Nor could the ECB act in the capacity of guarantor, for several reasons. First, even modest ECB purchases of the sovereign debt of the weaker states during the recent crisis (on a scale of just over $82bn since last February) raised concerns about the quantitative growth and above all the quality of ECB assets, which required a more than doubling of ECB capital from €5bn to €10.8bn at the end of 2010. Secondly, the ECB has announced last week that even those purchases have come to an end. Thirdly, such operations are bound to infringe ECB independence and the pursuit of its inflation target of close to 2% but no more than 2%. Alberto Quadrio Curzio (Corriere della Sera, 12 December 2010) has suggested the issue of €1000bn bonds guaranteed by the surplus gold holdings of Eurozone Central Banks; Germany’s 3,406 tonnes, plus Italy’s 2,451 tonnes and France’s 2,435 tonnes, together hold reserves higher than those of the Fed at 8,133 tonnes. This may not be the best option, for it would impinge on Central Banks independence and meet general legal obstacles (as well as special obstacles in a country like Italy where the Central Bank has the curious feature of still having dominant private shareholders); but at least Alberto has faced the issue squarely and suggested a possible solution.

Certainly the EIB could issue Eurobonds on a large scale – although if and only if its capital were raised to an extent commensurate with the scale of its envisaged operations, in the form of monies actually disbursed up-front or guaranteed by AAA-rating states and not, as Stuart Holland so implausibly argues, because it can finance national investments with loans that are alleged not to count as national debt (they still need to be serviced by borrowing member states, why should they not count as part of their debt and where in the treaties does it say that they do not?). The same could be said of a correspondingly capitalized European Debt Agency or similar ad hoc institution. But any such capital increase would have to be raised by the weaker (low rating, high spread) individual states first.

Would global financial markets really be sufficiently benevolent, enlightened and optimistic as to see such an increase in national debt as a move towards the reduction of European sovereign risk? Suppose the indebted individual members of a family incurred new debt to provide a family-guarantee on some of their debt; would creditors really regard this as offering them additional protection, or as an increased risk of default deriving from moral hazard encouraging higher profligacy by those family members?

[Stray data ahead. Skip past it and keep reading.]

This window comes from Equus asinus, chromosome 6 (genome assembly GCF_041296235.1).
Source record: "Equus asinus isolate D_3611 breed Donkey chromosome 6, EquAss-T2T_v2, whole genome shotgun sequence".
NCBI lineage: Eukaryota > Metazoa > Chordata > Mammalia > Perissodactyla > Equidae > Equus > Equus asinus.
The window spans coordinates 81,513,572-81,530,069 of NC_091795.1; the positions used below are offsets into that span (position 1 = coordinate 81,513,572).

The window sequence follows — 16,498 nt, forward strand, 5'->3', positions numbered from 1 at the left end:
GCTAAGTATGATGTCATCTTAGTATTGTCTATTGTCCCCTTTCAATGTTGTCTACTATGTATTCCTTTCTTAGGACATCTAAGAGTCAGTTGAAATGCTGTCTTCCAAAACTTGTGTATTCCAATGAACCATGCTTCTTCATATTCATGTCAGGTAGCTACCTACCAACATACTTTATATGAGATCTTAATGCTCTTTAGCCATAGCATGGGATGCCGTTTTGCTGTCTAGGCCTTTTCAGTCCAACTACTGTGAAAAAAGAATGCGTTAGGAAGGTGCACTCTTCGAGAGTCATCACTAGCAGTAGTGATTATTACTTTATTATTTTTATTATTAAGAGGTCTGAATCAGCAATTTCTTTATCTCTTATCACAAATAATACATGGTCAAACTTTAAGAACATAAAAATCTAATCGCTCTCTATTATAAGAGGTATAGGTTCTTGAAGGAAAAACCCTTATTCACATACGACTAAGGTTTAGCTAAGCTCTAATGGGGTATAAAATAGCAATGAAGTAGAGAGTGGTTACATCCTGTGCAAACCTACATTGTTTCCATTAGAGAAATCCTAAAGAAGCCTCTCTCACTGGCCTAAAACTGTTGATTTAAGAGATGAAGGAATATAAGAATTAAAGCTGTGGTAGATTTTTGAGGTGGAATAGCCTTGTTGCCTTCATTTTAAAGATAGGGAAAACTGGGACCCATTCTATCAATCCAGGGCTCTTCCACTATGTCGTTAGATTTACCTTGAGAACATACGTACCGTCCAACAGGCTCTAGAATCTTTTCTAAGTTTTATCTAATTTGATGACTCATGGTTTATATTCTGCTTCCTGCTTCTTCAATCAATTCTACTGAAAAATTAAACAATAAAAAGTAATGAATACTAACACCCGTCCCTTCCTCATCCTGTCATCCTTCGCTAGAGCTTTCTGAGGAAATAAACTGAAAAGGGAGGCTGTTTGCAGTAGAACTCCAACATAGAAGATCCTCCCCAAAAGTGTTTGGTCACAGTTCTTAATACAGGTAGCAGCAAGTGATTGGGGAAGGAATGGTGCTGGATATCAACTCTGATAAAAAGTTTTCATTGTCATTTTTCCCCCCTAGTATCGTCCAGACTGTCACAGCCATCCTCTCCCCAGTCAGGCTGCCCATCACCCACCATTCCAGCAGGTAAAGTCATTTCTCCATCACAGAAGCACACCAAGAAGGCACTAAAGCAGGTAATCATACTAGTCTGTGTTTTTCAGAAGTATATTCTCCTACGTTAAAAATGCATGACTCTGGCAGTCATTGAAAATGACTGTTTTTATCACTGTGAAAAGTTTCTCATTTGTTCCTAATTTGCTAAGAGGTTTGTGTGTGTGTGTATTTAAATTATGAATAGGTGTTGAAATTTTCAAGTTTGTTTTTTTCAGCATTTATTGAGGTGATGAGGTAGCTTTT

Without a considerable and effective tightening up of fiscal constraints, as demanded by Germany, it is unlikely that Euro-zone creative accounting via the creation of a Special Debt Agency – a kind of Special Investment Vehicle à la Enron – would restore global investors’ confidence in Euro sovereign debt. The single European bond seems to require fiscal Union as its pre-condition, rather than being a substitute for fiscal Union. Not in our lifetime (i.e., over our dead bodies) comes the Eurosceptic, nation-staters’ cry.

Think Small: the solution

Fiscal Union is not a yes or no option: it comes piecemeal too, responding to the minimum stake that different member states can afford or stomach. All that is required is that at least some of the national tax revenue of member states – corresponding to a uniform, at least initially small percentage of national GDP – is specifically earmarked to servicing the single Eurobonds issued by a European institution. This is how it could begin; its effects would be cumulative over time. Of course it would not generate additional resources to service sovereign debt but, starting from the other end of the salami, so to speak, it would be an effective way of enforcing the fiscal constraints that are a precondition of both a European response to European sovereign debt and an ever-deeper Union. If not now, when?

And if not, is there European life after member-state sovereign default?


Bob said...

Is it legal for a member state to be bailed out by other member states or by the European Union?

D. Mario Nuti said...

Thanks for the reminder, Bob. I did not raise this issue because the answer is controversial and I have already mentioned the dangerous ambiguity of the “Moscow rules” enshrined in EU Treaties in three previous posts, on "European Bail-Outs", on "A non-bail-out bail-out" and on "Sovereign Default". A bail-out is specifically forbidden, except in "exceptional circumstances", which may or may not include a financial crisis.

D. Mario Nuti said...

My excellent friend Marcello de Cecco tells me that the long-term sequestration of some government revenue to pay creditors in full for defaulted bonds has well-known precedents, such ad the Greek default of 1897.

Greece defaulted twice in the 1890s, first in 1893, due to the harvest failure of a sweet grape (uva passolina), the most important Greek export at the time; then in 1897, when Greece attacked Turkey and were resoundingly defeated.